ORIGINAL RESEARCH article
Social Media and Attitude Change: Information Booming Promote or Resist Persuasion?
- 1Department of Psychology and Beijing Key Laboratory of Behavior and Mental Health, Peking University, Beijing, China
- 2School of Psychological and Cognitive Sciences, Peking University, Beijing, China
- 3Plateau Center of Brain Sciences, Tibet University, Lhasa, China
- 4School of Medicine, Tibet University, Lhasa, China
- 5CAS Key Laboratory of Mental Health, Institute of Psychology, Beijing, China
- 6Department of Psychology, University of Chinese Academy of Sciences, Beijing, China
Emerging social media platforms such as Twitter and its Chinese equivalent Weibo have become important in information-sharing and communication. They are also gradually becoming stronger in guiding public opinion. When compared with traditional media, these platforms have salient characteristics, such as highly efficient dissemination of information and interactive commentary, which can contribute to information overload. In earlier research, only the effect of social media on attitude change has been studied, but the specific mechanism of this effect in the context of information overload has not been found. To answer this question, we measured the attitude change of participants after they read Weibo posts about street vendors. A 2 (post-attitude: positive posts vs. negative posts) × 4 (reading time: 35 vs. 25 vs. 15 vs. 5 min) experiment was set up, and the Single Category Implicit Attitude Test was used to measure the implicit attitudes. The interaction effect revealed that in both positive and negative posts, less reading time (i.e., information overload) had a stronger influence. Users were more easily persuaded by posts under high overload. Furthermore, the changes in the attitudes of users were not simply stronger with more information. We found three stages, namely, obedience, resistance, and acceptance, with different mechanisms. Therefore, in the positive information overload condition, the attitudes of individuals eventually change in a positive way. In the negative information overload condition, individuals tend to be biased against the group being reported.
In our daily life, small preferences such as specific brands of hotel, or political behaviors such as voting, are the ways that we express our attitudes. Attitude change and persuasion are the core concepts in studying individual behavior (Crano and Prislin, 2006). Companies invest a lot to change the attitudes of customers (Alba and Hutchinson, 2000). Similarly, people also use various persuasion strategies to convince others (Briñol and Petty, 2010). Announcements on mainstream media such as television and newspapers are one of the most effective persuasion methods, thus attracting the attention of researchers. However, social media platforms, such as Twitter and Weibo (its Chinese equivalent), have gradually become invaluable platforms for online social interactions (Parslow, 2011). They can casually change the impressions of specific groups. For example, a positive voice on social media platforms has caused environmentalists to obtain attention and support within a short time (Herron, 2015). However, over time, the platforms have been overwhelmingly criticized and accused of ignoring economic development issues and causing the retrogression of social civilization (Chung and Cho, 2017). Evidently, the new social media platforms are more diverse and thus could change the attitudes of audiences more rapidly than traditional media (Lee and Ma, 2012).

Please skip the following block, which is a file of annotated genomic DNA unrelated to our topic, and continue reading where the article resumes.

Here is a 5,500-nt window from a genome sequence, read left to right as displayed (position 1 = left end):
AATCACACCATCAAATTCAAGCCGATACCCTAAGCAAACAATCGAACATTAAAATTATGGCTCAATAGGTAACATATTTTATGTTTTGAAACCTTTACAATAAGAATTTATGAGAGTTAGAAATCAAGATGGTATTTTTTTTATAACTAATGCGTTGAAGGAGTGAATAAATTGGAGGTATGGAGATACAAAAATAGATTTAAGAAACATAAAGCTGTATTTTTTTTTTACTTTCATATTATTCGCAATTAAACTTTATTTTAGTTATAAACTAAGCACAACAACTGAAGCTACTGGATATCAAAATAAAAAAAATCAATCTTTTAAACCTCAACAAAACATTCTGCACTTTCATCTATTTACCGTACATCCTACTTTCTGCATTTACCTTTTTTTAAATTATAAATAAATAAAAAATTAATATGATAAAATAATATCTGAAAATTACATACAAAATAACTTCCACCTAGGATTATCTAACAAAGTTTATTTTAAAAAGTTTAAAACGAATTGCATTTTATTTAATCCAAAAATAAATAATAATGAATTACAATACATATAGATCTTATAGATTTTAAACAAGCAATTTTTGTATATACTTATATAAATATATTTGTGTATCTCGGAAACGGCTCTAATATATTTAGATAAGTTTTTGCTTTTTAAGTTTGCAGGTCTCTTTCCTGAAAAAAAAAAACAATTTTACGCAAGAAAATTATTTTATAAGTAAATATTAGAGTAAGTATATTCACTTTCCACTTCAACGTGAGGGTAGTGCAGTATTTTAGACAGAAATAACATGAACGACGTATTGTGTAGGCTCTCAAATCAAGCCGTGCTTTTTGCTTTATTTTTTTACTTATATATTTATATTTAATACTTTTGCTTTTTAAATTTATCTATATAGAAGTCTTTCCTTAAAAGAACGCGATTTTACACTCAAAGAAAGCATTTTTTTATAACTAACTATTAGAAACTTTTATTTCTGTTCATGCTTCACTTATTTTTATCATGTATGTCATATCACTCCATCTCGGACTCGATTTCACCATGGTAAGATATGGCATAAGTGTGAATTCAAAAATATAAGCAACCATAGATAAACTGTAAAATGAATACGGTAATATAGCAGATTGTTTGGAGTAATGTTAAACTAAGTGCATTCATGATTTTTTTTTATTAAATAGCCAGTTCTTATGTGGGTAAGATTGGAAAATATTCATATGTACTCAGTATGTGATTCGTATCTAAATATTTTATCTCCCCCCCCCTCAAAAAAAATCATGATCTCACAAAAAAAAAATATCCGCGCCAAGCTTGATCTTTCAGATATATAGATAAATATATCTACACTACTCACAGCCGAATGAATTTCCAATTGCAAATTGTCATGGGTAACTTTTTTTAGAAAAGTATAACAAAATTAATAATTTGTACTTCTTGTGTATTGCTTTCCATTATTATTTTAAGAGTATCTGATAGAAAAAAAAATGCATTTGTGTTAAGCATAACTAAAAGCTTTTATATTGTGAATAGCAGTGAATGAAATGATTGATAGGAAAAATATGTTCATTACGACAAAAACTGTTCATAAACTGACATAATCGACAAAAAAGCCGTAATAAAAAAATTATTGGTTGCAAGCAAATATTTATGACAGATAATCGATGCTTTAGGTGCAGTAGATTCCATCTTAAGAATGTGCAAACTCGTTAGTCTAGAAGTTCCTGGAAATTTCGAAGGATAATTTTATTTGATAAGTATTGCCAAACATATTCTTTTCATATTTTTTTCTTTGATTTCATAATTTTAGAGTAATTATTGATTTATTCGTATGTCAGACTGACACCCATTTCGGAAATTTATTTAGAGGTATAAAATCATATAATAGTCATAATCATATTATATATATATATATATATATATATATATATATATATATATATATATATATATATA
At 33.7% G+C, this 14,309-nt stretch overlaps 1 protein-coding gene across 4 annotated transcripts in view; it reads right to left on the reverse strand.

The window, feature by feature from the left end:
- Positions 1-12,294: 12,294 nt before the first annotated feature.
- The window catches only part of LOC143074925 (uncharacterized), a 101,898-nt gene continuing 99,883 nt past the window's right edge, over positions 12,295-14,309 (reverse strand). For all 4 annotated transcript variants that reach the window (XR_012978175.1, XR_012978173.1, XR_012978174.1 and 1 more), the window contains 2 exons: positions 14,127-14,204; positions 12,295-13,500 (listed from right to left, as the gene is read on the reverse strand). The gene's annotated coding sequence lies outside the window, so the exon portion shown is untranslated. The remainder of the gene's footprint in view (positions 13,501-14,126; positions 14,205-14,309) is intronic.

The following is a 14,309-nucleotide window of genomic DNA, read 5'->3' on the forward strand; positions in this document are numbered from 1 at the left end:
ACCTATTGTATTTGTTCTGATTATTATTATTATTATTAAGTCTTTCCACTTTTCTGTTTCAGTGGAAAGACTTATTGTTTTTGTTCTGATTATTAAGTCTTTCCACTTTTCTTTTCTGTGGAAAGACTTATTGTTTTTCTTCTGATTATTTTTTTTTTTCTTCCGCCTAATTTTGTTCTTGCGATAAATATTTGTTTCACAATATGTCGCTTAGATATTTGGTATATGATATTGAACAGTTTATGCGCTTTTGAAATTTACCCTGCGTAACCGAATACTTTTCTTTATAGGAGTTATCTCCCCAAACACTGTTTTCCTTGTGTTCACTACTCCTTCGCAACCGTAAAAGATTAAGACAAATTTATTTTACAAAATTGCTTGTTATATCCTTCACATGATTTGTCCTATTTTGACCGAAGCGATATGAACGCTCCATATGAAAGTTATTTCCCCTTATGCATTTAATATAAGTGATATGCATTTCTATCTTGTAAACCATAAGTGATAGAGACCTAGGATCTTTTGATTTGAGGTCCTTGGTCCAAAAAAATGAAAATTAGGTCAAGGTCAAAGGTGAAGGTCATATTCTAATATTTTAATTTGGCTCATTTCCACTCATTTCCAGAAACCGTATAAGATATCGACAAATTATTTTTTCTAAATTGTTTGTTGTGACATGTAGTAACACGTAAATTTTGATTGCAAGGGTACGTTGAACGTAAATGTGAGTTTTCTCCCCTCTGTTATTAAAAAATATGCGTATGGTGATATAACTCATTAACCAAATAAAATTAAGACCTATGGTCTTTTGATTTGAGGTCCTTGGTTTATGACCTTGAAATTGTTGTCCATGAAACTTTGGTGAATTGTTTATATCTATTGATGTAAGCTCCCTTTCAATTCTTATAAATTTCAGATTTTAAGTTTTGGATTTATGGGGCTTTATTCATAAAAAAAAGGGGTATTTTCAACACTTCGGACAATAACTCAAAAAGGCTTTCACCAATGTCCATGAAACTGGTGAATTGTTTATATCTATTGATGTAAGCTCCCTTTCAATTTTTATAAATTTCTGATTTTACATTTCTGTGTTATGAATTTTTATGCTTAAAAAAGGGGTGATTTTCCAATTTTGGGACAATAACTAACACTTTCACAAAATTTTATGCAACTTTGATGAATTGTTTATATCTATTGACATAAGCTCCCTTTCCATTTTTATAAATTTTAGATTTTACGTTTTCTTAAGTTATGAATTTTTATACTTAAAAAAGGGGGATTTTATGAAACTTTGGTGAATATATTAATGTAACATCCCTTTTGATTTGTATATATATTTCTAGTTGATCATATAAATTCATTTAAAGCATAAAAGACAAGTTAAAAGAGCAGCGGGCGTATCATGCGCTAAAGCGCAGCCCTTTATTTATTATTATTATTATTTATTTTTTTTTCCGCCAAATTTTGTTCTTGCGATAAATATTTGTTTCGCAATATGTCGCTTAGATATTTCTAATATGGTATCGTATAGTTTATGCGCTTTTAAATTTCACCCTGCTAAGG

The use of these platforms for attitude change has already taken effect in the business community. They have shaped public opinion and are more appealing, especially as direct tools of online advertising and shopping (Lee and Lee, 2004). According to the China Internet Network Information Center (2019), the number of Weibo users had risen to 337 million by June 2018. Most people realize that social media posts potentially change various aspects of the attitudes of people, such as contributing to market products (Jansen et al., 2010), maintaining brand reputation (Becker et al., 2013), and assisting enterprises to recover after a crisis (Van Norel et al., 2014). In addition, there are other online factors that affect the attitudes of people, such as emotion (Hudson et al., 2015), motivations (Taylor et al., 2020), and so on.
However, individuals tend to maintain a stable attitude rather than one that shifts easily. People use different strategies, such as attitude bolstering, counter-arguing, negative affect, selective exposure, social validation, and source derogation, to resist attitude change (Jacks and Cameron, 2003). Some even tamper with their own memories to remain consistent with their initial attitude (Ross et al., 1981). Besides, people also select evidence from new information, interpret it, and make it consistent with their original beliefs and attitude (Albarracín and Mitchell, 2004). In cases where the new information does not match the previous attitude, they retrieve the old context from their long-term memories (Briñol et al., 2004). Similarly, people tend to seek information from memory to strengthen and maintain their original attitudes and beliefs. There is always an inhibitory defense in attitude change, which causes people to keep their previous attitude in cases where the new information is not convincing enough. Too much pressure from new information further causes individuals to resist persuasion and become more certain of their initial attitude (Tormala and Petty, 2002). However, why do social media have such a great influence on public opinion?